American pianist Leon Fleisher has died, aged 92. Particularly renowned for his extensive performance of the left-handed piano repertoire, Fleisher recorded many of the works originally written for Paul Wittgenstein, who lost the use of his right hand after his arm was amputated during the First World War. Fleisher’s pursuit of the left-hand repertoire came after he lost the use of his right hand through focal dystonia, a neurological condition that affects the muscles. Despite this, after physical therapy in later life he was able to regain the use of his right hand.
Beginning his career as a child prodigy, Fleisher learnt under Artur Schnabel from the age of nine, going on to make his debut at Carnegie Hall with the New York Philharmonic Orchestra at just 16 years old.
Shortly after, he began a prolific recording career with Columbia Masterwork, in which he recorded concertos by Brahms, Liszt and Beethoven under conductors including Leonard Bernstein and George Szell.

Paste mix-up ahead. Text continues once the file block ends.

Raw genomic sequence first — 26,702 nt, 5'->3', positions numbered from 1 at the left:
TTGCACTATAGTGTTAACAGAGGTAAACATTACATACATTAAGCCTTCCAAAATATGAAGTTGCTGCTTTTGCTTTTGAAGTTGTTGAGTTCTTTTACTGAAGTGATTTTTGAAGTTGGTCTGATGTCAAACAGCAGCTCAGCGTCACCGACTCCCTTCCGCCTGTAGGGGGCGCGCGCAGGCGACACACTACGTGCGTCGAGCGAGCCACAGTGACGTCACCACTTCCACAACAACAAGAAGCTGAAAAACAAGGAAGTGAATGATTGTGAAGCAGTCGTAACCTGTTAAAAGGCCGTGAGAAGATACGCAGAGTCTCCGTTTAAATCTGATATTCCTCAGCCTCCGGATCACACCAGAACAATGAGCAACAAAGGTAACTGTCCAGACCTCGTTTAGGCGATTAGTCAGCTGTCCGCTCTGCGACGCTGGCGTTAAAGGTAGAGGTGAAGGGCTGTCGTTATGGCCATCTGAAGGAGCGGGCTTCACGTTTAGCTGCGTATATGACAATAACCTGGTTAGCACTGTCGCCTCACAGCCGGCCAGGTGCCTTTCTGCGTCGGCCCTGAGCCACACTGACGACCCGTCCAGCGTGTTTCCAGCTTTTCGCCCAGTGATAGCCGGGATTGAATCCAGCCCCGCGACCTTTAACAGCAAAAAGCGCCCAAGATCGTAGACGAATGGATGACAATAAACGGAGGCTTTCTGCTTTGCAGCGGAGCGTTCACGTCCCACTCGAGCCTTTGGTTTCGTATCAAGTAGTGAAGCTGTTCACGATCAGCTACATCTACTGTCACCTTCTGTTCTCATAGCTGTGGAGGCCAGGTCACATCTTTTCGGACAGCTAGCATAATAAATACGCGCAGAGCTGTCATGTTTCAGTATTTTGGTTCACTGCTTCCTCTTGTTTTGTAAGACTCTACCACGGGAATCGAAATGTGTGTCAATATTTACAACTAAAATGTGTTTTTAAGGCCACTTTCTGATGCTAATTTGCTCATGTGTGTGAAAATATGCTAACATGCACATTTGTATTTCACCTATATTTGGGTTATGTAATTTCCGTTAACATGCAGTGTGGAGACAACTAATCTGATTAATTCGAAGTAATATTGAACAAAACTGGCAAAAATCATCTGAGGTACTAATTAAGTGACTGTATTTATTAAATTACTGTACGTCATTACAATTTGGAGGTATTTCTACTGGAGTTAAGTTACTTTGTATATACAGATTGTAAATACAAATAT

As well as pursuing a performance career, Fleisher taught and conducted at the Peabody Institute in Baltimore. He also served as music director of the Annapolis Symphony Orchestra in Maryland during this time.
After regaining the use of his right hand, he recorded a further two albums, one of them titled ‘Two Hands’, which is also the title of an Oscar-nominated documentary about his life, released in 2006.
Even in his later career, he continued to perform works for left-handed piano, not least the world premiere of Hindemith’s Klaviermusik (Piano Concerto for the Left Hand) with the Berlin Philharmonic in 2004. It was a piece initially written in 1923 for Paul Wittgenstein, who had disliked the piece so much he refused to play it but retained sole performing rights, which meant no other pianists could play it. After Wittgenstein’s death in 2002, the manuscript was unearthed and Fleisher performed it with the San Francisco Symphony and conductor Herbert Blomstedt.